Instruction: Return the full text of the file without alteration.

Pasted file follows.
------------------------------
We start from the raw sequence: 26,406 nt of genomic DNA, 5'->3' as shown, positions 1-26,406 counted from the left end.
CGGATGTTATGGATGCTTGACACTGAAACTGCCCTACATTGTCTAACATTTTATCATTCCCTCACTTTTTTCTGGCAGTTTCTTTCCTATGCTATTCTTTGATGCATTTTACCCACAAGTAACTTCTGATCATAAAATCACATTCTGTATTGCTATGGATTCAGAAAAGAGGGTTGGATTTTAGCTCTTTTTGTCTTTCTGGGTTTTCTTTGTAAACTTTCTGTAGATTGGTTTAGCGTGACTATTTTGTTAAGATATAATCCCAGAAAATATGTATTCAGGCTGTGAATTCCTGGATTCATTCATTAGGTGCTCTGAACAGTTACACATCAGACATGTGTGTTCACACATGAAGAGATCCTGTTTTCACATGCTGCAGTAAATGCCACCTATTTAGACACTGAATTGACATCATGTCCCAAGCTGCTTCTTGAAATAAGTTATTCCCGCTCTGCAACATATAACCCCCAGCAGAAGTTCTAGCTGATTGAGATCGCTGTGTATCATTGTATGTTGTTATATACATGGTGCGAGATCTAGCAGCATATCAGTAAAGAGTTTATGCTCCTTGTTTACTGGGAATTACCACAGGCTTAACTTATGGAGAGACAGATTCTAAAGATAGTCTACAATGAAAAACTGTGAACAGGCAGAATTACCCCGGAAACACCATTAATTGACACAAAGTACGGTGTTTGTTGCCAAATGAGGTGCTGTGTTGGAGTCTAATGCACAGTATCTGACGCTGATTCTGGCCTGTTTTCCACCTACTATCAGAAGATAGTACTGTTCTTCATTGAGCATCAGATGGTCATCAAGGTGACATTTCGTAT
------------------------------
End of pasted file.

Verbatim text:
We start from the raw sequence: 26,406 nt of genomic DNA, 5'->3' as shown, positions 1-26,406 counted from the left end.
CGGATGTTATGGATGCTTGACACTGAAACTGCCCTACATTGTCTAACATTTTATCATTCCCTCACTTTTTTCTGGCAGTTTCTTTCCTATGCTATTCTTTGATGCATTTTACCCACAAGTAACTTCTGATCATAAAATCACATTCTGTATTGCTATGGATTCAGAAAAGAGGGTTGGATTTTAGCTCTTTTTGTCTTTCTGGGTTTTCTTTGTAAACTTTCTGTAGATTGGTTTAGCGTGACTATTTTGTTAAGATATAATCCCAGAAAATATGTATTCAGGCTGTGAATTCCTGGATTCATTCATTAGGTGCTCTGAACAGTTACACATCAGACATGTGTGTTCACACATGAAGAGATCCTGTTTTCACATGCTGCAGTAAATGCCACCTATTTAGACACTGAATTGACATCATGTCCCAAGCTGCTTCTTGAAATAAGTTATTCCCGCTCTGCAACATATAACCCCCAGCAGAAGTTCTAGCTGATTGAGATCGCTGTGTATCATTGTATGTTGTTATATACATGGTGCGAGATCTAGCAGCATATCAGTAAAGAGTTTATGCTCCTTGTTTACTGGGAATTACCACAGGCTTAACTTATGGAGAGACAGATTCTAAAGATAGTCTACAATGAAAAACTGTGAACAGGCAGAATTACCCCGGAAACACCATTAATTGACACAAAGTACGGTGTTTGTTGCCAAATGAGGTGCTGTGTTGGAGTCTAATGCACAGTATCTGACGCTGATTCTGGCCTGTTTTCCACCTACTATCAGAAGATAGTACTGTTCTTCATTGAGCATCAGATGGTCATCAAGGTGACATTTCGTAT